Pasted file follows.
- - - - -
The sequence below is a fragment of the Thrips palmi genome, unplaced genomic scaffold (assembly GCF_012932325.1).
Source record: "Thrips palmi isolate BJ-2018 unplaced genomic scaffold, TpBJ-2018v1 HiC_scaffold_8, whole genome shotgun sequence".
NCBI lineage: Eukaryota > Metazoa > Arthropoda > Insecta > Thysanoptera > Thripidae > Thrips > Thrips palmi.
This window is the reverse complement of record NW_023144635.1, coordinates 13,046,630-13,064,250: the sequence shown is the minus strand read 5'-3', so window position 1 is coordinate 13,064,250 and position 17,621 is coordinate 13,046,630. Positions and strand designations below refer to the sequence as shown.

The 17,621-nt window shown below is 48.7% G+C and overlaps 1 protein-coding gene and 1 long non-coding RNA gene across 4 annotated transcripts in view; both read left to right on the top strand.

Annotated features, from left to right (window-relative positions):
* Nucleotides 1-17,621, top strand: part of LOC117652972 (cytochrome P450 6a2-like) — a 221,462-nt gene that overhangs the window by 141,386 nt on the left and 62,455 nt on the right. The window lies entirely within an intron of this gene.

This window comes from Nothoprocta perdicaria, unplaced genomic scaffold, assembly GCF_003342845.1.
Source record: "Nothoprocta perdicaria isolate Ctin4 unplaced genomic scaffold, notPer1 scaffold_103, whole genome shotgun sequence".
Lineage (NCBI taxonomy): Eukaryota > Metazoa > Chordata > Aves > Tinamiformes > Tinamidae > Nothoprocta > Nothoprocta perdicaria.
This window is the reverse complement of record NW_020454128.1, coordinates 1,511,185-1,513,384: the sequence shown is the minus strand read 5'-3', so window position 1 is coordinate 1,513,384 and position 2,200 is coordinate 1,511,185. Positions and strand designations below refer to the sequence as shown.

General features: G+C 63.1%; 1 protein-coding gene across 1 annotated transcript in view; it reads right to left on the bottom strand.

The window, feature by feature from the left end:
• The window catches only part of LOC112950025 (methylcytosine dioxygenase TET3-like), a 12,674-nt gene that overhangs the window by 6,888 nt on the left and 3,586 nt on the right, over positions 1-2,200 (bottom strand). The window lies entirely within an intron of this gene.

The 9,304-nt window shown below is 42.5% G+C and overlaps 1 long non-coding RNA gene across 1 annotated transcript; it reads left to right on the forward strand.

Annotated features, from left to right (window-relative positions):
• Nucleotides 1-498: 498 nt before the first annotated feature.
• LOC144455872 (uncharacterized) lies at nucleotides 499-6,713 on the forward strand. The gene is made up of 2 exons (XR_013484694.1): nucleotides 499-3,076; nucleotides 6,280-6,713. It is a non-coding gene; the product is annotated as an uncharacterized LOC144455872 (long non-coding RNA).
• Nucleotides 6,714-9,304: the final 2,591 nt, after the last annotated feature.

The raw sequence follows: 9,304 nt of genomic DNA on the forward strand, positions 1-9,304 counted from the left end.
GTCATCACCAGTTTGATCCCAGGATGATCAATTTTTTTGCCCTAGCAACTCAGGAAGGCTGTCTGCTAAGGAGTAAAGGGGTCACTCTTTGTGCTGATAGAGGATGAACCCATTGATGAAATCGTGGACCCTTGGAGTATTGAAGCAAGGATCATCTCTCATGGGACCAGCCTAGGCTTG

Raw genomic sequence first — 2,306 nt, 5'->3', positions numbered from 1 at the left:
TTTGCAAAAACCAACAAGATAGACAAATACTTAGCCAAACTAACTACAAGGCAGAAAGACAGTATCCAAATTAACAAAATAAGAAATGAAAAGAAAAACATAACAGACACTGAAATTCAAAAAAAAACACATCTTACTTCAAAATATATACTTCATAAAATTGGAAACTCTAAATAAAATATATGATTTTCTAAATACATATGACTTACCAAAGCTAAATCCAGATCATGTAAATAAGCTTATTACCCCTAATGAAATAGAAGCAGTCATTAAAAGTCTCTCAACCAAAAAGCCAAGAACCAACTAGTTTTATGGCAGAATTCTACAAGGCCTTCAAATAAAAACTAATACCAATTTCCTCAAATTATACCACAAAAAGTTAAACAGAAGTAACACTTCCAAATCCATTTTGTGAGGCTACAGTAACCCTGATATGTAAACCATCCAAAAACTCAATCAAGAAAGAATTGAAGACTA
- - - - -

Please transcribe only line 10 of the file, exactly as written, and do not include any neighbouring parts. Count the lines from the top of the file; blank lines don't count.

Lineage (NCBI taxonomy): Eukaryota > Metazoa > Chordata > Aves > Tinamiformes > Tinamidae > Nothoprocta > Nothoprocta perdicaria.